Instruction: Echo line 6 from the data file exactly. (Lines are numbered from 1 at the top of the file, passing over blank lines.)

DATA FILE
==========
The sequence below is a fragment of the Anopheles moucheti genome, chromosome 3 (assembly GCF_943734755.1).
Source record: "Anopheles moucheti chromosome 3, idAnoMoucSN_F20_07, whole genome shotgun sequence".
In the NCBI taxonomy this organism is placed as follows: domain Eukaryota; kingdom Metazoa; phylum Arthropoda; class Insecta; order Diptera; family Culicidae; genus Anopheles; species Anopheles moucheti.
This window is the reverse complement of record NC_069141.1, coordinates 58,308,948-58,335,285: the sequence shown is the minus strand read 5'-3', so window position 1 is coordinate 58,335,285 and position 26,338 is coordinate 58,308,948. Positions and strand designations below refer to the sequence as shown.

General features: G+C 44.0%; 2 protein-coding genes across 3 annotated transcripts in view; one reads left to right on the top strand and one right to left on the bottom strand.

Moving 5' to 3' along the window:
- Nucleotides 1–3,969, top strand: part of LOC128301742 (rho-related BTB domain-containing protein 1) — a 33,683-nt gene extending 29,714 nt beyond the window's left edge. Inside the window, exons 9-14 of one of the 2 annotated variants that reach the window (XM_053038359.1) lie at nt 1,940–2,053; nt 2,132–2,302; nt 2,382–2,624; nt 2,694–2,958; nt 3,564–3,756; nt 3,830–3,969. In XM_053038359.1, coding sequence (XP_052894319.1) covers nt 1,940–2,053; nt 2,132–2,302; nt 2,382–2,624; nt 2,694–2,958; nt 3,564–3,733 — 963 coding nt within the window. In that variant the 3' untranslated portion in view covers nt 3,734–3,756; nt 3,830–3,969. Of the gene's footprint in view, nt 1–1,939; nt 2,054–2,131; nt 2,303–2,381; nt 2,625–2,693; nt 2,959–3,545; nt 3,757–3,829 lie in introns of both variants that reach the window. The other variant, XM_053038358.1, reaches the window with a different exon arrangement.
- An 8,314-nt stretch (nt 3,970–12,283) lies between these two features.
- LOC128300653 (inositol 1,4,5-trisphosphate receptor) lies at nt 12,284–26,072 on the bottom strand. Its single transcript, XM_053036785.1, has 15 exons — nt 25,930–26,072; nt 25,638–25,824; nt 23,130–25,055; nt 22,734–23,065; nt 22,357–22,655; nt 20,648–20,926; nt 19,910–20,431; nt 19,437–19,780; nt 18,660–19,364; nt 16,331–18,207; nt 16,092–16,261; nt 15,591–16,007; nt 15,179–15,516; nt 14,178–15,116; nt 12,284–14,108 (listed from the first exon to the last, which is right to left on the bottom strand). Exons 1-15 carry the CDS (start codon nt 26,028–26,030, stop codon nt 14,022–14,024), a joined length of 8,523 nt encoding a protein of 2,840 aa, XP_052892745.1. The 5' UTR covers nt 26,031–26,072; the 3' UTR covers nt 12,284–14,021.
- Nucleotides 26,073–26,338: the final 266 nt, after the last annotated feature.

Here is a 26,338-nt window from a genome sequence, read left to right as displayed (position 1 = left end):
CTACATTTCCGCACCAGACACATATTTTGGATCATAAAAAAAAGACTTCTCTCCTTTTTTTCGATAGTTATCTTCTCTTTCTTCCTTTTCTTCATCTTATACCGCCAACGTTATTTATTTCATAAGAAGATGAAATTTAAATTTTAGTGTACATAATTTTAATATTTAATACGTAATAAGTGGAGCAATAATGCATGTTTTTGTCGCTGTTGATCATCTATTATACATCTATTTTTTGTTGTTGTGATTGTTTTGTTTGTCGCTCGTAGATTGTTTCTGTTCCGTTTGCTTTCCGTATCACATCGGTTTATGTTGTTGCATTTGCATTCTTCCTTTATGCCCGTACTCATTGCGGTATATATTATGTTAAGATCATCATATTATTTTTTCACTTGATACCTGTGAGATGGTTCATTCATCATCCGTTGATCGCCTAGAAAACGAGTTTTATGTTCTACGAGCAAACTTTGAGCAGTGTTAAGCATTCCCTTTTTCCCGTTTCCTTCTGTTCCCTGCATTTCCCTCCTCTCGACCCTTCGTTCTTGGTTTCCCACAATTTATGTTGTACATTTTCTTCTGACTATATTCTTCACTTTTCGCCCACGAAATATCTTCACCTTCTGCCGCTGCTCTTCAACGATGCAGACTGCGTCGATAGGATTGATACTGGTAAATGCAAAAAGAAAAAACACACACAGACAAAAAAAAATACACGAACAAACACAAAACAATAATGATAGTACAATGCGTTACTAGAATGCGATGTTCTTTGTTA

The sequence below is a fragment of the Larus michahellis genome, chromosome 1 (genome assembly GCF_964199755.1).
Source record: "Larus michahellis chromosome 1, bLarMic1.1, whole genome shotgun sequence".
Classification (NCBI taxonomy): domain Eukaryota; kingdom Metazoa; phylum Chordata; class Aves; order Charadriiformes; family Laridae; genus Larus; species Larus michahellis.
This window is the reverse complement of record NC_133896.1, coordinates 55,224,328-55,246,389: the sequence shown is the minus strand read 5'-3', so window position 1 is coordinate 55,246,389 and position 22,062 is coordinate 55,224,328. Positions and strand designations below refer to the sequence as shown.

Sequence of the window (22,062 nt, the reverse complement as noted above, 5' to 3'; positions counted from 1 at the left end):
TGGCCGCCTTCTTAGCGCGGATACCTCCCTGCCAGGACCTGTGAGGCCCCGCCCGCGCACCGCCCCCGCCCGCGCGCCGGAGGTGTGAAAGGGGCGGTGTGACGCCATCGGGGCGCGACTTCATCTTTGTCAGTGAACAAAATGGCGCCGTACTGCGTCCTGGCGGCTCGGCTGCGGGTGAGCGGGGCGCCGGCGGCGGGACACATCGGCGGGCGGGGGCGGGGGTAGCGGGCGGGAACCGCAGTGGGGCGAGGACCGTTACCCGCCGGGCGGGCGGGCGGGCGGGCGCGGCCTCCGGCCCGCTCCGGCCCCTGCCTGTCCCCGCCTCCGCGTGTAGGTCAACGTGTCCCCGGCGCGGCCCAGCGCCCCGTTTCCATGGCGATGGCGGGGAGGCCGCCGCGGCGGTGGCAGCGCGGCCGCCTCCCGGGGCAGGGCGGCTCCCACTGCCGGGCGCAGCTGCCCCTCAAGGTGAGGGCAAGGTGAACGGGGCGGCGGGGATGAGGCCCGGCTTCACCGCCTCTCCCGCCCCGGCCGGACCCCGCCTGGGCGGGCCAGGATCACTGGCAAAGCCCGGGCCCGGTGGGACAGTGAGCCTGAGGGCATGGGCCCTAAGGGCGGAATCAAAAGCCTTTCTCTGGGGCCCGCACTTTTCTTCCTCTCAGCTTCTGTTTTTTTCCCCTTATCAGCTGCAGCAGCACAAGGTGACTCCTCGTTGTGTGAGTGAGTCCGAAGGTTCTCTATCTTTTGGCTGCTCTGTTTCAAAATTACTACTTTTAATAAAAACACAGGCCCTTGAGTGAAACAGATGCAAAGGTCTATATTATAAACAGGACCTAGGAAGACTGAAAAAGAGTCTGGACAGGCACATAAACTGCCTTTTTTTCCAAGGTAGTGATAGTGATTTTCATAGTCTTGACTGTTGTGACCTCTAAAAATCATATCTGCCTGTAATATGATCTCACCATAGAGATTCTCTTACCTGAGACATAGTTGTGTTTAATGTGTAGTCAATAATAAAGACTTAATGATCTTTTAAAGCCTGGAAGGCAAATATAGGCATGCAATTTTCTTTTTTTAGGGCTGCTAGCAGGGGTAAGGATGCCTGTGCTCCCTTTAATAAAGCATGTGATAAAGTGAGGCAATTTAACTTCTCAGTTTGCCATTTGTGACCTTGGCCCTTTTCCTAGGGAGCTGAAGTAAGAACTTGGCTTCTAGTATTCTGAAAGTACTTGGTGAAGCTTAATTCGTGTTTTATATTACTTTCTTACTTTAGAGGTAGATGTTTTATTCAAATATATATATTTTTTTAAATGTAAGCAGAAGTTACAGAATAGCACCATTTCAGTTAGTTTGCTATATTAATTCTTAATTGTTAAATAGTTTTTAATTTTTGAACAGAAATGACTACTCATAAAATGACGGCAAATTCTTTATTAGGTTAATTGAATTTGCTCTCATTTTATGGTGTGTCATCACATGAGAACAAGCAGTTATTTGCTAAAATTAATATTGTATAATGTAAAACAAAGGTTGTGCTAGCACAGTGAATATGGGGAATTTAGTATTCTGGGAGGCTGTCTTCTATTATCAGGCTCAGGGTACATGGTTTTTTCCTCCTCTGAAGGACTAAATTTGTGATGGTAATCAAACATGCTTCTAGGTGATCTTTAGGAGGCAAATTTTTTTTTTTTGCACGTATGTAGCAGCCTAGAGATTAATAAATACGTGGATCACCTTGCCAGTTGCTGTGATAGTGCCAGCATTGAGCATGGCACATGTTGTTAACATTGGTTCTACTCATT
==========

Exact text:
Moving 5' to 3' along the window: